torts - NYU School of Law
... b. Held: Qualified priv. 1 who used another’s property for
necessity has the right, but is liable to damage caused. Is
prima F. case. Showed right of self-defense is stronger than
right of necessity
c. Dissent: Was due care, inevitable accident, contractual
relations should make owner bear loss.
26 January 2009
... exercise reasonable care to avoid injuring the plaintiff ordinarily exists
b. Strict liability, speaking of duty is peculiar. Action is acceptable but must pay
own way. Duty is to compensate those harmed by the activity.
c. In other cases analysis of duty is helpful.
i. Acquire tort jurisdiction ste ...
Pharmacists` Standard of Care in Negligence Law
... trend in personal injury litigation that favors plaintiff recovery." For
example, most jurisdictions have replaced the defense of contributory
negligence with comparative negligence,'12 allowing plaintiffs to recover damages in spite of their own negligence. 13 Some courts have
held manufacturers st ...
Introduction - NYU School of Law
... called. He ordered the transfusion to save her life, despite knowing of non-consent.
i. Here, patient’s prior refusals were not made when life was in the balance or it appeared so
ii. Thus, they weren’t contemporaneous or informed
e. Lack of Consent in K-like situation: Koffman v. Garnett – Andy Kof ...
Torts Law: Blurred Elements - Mitchell Hamline Open Access
... (2) general standard of conduct, (3) negligent conduct, and (4) the first element
of a prima facie negligence case, and further explaining that “‘[d]uty’ as the word
has been used by courts in this century has had several meanings”).
32. See Jean Elting Rowe & Theodore Silver, The Jurisprudence of A ...
Self-Defense by Force Threatening Death or
... 1. Act: must be of the actor’s will (volitional movement of the actor’s body).
2. Intent: π must show that intended to cause a touch – (intent to do harm or malice are not necessary)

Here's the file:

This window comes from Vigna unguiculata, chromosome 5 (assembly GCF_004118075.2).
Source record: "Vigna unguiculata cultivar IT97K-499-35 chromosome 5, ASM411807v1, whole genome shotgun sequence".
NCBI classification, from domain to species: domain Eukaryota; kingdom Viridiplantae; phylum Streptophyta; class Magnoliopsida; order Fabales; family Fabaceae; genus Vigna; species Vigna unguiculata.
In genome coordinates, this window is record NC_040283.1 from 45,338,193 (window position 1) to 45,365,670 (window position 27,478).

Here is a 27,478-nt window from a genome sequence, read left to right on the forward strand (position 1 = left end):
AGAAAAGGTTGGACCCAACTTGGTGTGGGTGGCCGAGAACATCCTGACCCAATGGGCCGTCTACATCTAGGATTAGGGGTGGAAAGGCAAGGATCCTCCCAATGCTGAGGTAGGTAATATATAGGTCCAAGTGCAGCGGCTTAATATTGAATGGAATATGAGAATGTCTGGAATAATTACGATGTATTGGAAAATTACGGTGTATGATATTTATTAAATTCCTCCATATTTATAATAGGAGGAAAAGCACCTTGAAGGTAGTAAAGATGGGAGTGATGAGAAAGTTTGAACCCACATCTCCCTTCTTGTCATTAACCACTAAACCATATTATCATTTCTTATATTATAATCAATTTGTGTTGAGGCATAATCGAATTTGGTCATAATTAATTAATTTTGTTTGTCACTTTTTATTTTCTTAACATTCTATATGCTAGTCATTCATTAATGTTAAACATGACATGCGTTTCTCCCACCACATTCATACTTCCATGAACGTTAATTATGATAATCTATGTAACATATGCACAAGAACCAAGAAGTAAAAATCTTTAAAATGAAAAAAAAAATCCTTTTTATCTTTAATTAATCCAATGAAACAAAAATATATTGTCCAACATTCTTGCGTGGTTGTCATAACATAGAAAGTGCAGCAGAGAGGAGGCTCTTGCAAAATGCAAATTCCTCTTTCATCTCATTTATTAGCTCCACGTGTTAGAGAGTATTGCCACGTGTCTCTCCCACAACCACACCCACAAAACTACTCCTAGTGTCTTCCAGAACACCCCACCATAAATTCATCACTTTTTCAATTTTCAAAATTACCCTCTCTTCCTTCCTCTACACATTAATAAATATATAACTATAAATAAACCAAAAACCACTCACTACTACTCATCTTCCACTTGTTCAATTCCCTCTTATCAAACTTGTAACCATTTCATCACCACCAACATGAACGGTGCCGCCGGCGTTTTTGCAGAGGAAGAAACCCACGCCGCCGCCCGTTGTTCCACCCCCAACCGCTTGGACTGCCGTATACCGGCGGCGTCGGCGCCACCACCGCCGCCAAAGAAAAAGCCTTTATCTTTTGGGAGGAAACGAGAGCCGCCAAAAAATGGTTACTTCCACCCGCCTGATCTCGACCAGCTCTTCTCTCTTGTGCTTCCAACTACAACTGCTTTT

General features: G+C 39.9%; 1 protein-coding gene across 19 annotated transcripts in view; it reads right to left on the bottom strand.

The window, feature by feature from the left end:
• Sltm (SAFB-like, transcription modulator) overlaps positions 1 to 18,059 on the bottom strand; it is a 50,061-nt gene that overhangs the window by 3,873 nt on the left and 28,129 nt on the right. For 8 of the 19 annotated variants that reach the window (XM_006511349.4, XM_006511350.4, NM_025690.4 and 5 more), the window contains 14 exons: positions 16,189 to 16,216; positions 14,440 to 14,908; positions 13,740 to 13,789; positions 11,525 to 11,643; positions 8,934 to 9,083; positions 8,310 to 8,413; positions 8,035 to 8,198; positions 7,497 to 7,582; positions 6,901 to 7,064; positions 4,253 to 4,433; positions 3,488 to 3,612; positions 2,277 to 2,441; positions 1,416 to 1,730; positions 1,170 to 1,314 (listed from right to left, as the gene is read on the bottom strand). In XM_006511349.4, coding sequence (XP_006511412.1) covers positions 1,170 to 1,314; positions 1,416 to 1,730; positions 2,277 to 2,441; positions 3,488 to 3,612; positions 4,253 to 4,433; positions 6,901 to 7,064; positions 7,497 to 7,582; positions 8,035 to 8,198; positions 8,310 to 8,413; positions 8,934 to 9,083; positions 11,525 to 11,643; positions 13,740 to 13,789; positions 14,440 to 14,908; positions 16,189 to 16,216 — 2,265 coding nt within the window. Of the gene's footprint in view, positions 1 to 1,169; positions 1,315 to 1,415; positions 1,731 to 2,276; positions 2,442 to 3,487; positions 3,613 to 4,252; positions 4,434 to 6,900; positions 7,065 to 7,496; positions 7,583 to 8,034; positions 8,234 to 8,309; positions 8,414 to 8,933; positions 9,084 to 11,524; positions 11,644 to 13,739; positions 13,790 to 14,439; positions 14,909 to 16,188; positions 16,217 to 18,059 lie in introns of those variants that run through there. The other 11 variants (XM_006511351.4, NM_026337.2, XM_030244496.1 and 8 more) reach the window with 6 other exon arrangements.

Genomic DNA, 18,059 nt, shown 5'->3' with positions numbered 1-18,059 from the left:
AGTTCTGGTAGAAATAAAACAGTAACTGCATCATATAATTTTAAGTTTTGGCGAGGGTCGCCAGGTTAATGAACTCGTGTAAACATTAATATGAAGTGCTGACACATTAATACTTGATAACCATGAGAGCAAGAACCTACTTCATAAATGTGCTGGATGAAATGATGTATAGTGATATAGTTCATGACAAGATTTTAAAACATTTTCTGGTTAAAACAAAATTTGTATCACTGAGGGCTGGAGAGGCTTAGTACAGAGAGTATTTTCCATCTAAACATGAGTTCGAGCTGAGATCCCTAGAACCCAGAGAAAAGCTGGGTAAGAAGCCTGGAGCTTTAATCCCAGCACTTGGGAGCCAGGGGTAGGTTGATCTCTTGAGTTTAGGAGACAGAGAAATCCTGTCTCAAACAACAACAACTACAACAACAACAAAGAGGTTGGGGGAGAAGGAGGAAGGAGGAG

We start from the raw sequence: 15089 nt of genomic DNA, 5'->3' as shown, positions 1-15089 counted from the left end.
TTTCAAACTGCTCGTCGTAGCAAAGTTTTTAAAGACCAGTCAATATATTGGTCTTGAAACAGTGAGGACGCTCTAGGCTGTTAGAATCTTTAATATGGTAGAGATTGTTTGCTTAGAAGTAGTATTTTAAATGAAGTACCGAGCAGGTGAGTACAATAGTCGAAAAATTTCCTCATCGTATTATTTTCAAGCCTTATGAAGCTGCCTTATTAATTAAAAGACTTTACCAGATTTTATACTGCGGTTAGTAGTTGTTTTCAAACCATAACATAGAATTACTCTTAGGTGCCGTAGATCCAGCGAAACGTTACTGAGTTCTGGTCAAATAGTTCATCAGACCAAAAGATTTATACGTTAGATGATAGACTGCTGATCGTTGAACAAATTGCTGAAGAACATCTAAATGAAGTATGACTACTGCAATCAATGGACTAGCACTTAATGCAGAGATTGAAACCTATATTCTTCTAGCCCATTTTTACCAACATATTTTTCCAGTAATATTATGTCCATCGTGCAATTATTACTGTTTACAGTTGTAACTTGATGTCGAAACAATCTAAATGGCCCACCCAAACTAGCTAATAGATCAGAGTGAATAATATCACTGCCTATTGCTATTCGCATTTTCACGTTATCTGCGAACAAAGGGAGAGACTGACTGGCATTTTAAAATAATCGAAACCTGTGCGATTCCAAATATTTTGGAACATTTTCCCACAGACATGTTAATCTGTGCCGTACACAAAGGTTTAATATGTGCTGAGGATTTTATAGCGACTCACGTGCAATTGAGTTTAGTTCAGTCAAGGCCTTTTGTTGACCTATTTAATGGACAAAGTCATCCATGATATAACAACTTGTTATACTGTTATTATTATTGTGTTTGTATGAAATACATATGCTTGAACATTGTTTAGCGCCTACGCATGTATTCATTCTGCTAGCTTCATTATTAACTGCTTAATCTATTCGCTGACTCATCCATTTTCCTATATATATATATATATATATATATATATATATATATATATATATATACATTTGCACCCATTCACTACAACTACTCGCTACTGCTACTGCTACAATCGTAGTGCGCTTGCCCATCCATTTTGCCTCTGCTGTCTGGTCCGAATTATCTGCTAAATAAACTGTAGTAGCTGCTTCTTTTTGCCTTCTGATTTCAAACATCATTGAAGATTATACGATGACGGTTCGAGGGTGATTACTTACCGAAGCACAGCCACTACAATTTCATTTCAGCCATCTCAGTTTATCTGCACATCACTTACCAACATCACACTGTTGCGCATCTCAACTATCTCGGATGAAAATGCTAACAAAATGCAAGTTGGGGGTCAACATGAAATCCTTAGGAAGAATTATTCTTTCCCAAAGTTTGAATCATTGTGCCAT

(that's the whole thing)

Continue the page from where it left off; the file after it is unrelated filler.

OR that π was substantially certain that a touch would occur from his act.
a. Consent: π must not have consented to ...
torts - NYU School of Law
... Non-family members who were present and distress manifests in physical harm.
Knowledge that someone is peculiarly susceptible to emotional distress can make an
act extreme & outrageous that otherwise wouldn’t be.
Recklessly failing to meet professional ethical standards, e.g., ...
Torts - Free Law School Outlines
... Intentional (purpose or knowledge) contact that
Is reasonably regarded as harmful OR offensive (implied lack of consent)
a. Medical consent is assumed general for abnormal condition during operation (reasonable consent)
b. If the actor exceeds the terms of conditions of a given consent, consent is n ...
... No trespass for Δ- he had qualified privilege to stay moored to dock.
Would have had perfect privilege if Δ had not retied boat; however, act of retying boat resulted in
liability for intentional tort.
Complete privilege: Π can’t recover for the harm done b/c Δ had nothing to do with the harm ...
... legally obliged to take all reasonable steps. “The Pl’s inability to handle the situation in which he or she has
been placed – either through youth, intoxication or other incapacity – is an element in determining how
foreseeable the injury is.”
- Must look at these questions: (1) Did Sundance owe a ...
... 4. Loss of parental consortium in wrongful death - Jordan v Three Rivers Hospital .......19
D. Implied rights of action – like wrongful death statutes, create a right of action that
wouldn’t exist under common law....................................................................................... ...
Stovin and another (Respondent) v. Norfolk County Council
... care when acting and a duty to take positive action, should not be allowed to
mask the difference between the two duties. As already seen, the test of
fairness and reasonableness is more difficult to satisfy with a duty to act. This
is especially so when the subject matter is potential financial los ...
Torts Outline - Washington University School of Law
... 3. Moving party goes to court of common pleas and obtains from them a
rule nisi. In this case it is comparable to an “order to show cause.” It’s
an ex parte motion, one moves in order to show cause and the opponent
does not get to be heard whether the order will issue. An order to the
opposing party ...
intentional torts - NYU School of Law
... 1. imminent force or threat of imminent force, or assertion of
legal authority, that results in confinement, is enough
ii. against ’s will
iii. must be aware of the confinement (but the circuits are split on this)
b. requires complete confinement—“three walls do not a prison make.”
i. Bird v Jone ...